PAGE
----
Published in IoT

Qualcomm QCC5100 to revolutionize ear buds

by on24 January 2018

Noise canceling, biometrics, HQ and no wires

The Qualcomm acquisition of CSR is definitely paying off, it all leads to a cut the cord strategy that includes audio.

To refresh your memory, CSR known previously as Cambridge Silicon Radio was a successful British audio company that was bought by Qualcomm for $2.5 billion in 2014. Now the real integration of both CSR's and Qualcomm's work are coming together and enabling incredibly small and power aware audio solutions.

Last CES, 2017, Qualcomm demonstrated a wireless headset that will connect to each other with a cord. If you are thinking about Google pixel buds, this is exactly what was available in late 2017.


From this 2017 to this in 2018

This was a step in the right direction but one of the buds would take a lot of heavy lifting, as it would using Bluetooth or aptX HD in order to get the audio from your phone to the bud. You needed a wired connection to get the audio to the second bud, and there wasn’t really a much better way of doing it at then. When Qualcomm acquired CSR a few years back in 2014, it had a vision that it could and would cut the cord.

Apple did it, many other Android vendors did it and more and more companies are going that way. Now imagine if your wireless buds could take your biometrics and last a few hours on one charge. Imagine if you would have noise canceling, and, writing this from a plane, I cannot stress the importance of that enough. Just bear in mind Apple can just play music with its buds and that’s it.   

SoC with Active Noise Canceling and biometrics in buds

Now with the new low power Bluetooth QCC5100 SoC, Qualcomm has made the future buds really wireless. Anthony Murray SVP & GM, IoT, Qualcomm Technologies International, shared a few thoughts with Fudzilla about what the future held. Anthony confirmed that the new chipset has 65 percent lower power compared to its predecessor which directly translates to a significantly better battery life.

The buds will use Bluetooth or high quality aptX HD and active noise cancelling. And if that wasn't enough, the buds will be able to report your biometrics and have a smart assistant always listening mode on. The electronic inside buds, let’s call it SoC, is much smaller. Anthony confirmed that you can put a scientifically bigger battery than before. The best part is that you get rid of the cable between the buds and have them completely wireless.

Let us talk some specs. The low power Bluetooth QCC 5100 series SoC low power ultra small form factor design uses a dual core 32-bit processor application subsystem. We went from no smart application processing technology in most wireless headphones to a dual core in a few years. Take a moment to think about the mind blowing fact that you have a dual core in an earbud.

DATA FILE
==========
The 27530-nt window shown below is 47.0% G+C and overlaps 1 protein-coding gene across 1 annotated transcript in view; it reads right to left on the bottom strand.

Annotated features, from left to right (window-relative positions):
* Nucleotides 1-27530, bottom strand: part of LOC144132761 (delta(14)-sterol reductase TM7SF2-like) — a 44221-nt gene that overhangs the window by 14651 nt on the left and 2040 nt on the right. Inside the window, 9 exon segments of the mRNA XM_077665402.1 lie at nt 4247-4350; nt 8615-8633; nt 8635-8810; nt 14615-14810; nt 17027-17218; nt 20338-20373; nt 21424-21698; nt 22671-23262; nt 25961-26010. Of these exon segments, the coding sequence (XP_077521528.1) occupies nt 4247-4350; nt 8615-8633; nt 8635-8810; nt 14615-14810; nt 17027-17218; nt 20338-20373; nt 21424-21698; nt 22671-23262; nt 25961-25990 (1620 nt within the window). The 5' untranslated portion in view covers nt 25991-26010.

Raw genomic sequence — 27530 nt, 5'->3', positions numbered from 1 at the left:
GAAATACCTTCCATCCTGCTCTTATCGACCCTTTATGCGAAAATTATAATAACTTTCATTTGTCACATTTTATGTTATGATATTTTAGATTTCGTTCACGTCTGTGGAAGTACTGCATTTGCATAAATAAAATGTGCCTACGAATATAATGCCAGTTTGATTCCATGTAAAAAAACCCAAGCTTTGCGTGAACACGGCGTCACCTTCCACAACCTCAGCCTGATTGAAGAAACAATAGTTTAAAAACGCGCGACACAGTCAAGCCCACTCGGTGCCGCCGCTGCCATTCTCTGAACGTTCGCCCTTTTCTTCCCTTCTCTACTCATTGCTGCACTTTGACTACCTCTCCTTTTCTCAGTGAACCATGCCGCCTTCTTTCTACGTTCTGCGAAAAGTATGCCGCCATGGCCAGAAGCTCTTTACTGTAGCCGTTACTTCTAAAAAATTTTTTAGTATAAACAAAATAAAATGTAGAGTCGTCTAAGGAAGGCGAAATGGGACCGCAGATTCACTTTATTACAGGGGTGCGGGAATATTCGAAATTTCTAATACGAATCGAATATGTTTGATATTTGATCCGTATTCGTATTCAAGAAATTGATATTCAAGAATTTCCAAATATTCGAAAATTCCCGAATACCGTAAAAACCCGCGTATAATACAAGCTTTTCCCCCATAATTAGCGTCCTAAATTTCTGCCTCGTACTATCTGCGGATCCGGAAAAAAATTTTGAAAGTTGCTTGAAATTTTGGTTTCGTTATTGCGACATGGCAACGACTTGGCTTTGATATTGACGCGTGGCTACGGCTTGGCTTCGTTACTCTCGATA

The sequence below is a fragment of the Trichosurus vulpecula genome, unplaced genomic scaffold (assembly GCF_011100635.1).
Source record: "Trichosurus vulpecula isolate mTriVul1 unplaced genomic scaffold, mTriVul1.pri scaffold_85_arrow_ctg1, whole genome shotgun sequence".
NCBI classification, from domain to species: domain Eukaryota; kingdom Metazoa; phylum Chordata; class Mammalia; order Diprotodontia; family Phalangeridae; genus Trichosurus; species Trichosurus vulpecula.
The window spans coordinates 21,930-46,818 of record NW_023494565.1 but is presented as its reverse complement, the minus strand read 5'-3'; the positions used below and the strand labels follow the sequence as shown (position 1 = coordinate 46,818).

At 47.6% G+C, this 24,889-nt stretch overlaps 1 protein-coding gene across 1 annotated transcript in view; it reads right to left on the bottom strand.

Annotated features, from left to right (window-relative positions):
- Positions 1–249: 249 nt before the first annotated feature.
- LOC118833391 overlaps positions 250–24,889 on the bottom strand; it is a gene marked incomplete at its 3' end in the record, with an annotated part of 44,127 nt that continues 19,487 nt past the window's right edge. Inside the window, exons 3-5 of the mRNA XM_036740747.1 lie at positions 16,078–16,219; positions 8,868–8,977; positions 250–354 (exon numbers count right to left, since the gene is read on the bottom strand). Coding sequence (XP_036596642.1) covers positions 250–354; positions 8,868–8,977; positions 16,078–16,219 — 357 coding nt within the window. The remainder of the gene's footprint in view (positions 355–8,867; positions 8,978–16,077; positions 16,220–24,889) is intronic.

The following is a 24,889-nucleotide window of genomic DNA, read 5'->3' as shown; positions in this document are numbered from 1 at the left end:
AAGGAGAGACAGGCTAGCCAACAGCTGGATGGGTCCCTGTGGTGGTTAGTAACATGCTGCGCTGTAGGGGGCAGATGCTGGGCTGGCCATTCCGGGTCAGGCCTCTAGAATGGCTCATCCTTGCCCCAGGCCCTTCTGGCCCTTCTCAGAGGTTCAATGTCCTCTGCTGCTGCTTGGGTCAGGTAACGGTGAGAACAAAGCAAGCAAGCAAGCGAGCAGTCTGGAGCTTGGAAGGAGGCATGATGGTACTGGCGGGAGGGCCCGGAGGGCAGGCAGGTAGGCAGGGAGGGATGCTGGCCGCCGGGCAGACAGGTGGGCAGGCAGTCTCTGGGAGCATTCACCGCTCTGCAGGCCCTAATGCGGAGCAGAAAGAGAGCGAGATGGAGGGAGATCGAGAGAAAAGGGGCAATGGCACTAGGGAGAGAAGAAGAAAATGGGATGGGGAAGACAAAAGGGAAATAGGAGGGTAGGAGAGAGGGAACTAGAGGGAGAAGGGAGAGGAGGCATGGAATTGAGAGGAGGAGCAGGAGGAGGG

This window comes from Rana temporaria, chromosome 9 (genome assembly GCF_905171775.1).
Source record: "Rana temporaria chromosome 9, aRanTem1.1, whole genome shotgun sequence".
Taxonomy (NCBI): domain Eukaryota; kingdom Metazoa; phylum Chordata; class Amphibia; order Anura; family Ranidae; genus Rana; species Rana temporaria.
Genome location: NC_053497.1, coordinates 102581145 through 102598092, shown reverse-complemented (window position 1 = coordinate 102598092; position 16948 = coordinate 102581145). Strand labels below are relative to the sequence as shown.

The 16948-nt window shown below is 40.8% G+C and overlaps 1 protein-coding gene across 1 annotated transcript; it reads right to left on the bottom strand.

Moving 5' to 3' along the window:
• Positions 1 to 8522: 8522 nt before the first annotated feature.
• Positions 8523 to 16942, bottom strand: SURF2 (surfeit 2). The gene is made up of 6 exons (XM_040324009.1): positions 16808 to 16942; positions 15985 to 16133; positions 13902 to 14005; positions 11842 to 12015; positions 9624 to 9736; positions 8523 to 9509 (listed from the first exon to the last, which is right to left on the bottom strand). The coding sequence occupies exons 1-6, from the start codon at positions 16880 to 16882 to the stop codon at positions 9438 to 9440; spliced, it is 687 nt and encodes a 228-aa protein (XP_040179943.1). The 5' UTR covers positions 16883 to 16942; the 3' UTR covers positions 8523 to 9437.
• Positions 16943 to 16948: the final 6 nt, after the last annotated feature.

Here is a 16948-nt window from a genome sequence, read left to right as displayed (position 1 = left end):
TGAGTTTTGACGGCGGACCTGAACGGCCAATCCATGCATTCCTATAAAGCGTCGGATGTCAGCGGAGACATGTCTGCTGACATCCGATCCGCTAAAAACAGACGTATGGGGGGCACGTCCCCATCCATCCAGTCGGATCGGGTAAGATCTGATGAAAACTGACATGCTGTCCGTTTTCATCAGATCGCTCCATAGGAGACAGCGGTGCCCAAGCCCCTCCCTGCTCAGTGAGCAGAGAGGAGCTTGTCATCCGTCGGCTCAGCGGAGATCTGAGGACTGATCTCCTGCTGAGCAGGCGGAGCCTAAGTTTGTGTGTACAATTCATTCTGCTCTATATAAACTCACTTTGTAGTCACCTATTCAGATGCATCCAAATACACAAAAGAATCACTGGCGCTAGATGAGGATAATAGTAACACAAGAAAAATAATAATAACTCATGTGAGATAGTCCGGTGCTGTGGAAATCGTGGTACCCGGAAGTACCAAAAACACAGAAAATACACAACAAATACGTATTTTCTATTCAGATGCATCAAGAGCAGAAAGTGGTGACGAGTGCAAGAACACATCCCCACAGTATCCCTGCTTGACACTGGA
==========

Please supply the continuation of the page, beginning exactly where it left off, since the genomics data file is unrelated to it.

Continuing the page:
There is another dual core Kalimba DSP audio subsystem. The SoC supports aptX and aptX HD, Qualcomm TrueWireless Stereo, and Enhanced ANC (Feed-Forward, Feed-Backward, Hybrid).

The QCC5100 series supports Voice Assistant Services, low power wake word detection, Bluetooth 5.0 and 2 Mbps Bluetooth Low Energy support.

It has an Embedded ROM + RAM and support for external Flash memory, 2-ch 98dBA headset class D (integrated amplifier), 2-ch 99dBA line inputs (single ended) and 192kHz 24-bit I2S & SPDIF interfaces. Last and not the least is a flexible software platform with powerful new IDE support.

Cut the cord

This is a lot of technology that fits into a single earbud. Now, it is easy to insert a joke where one will easily lose the buds once you cut the cord, but the future of audio is clearly wireless. People want XR (VR and AR) to become wireless, so why should your sound remain chained to your device.

Big players are interested in this technology and there should be some solutions in the market before the end of the year. We’ve seen the working prototypes and they look like a bulkier fitness in ear buds with the cord saw off. The prototypes have a small charging connector and they will charge in a cradle. If you think of wireless charging, this thing might be too small for complete wireless.

Noise canceling for all

Let us spend a bit more time with the Noise canceling. Don’t just think that this will help frequent flyers. Noise canceling will fight background noise in an office, commuter’s car or a train too. People using underground, buses, trams or trains who get to finish up their commute will be the target audience.

It is time to cut the cords, even the one connecting two in ear headsets. Cut all the cords.

Last modified on 26 January 2018
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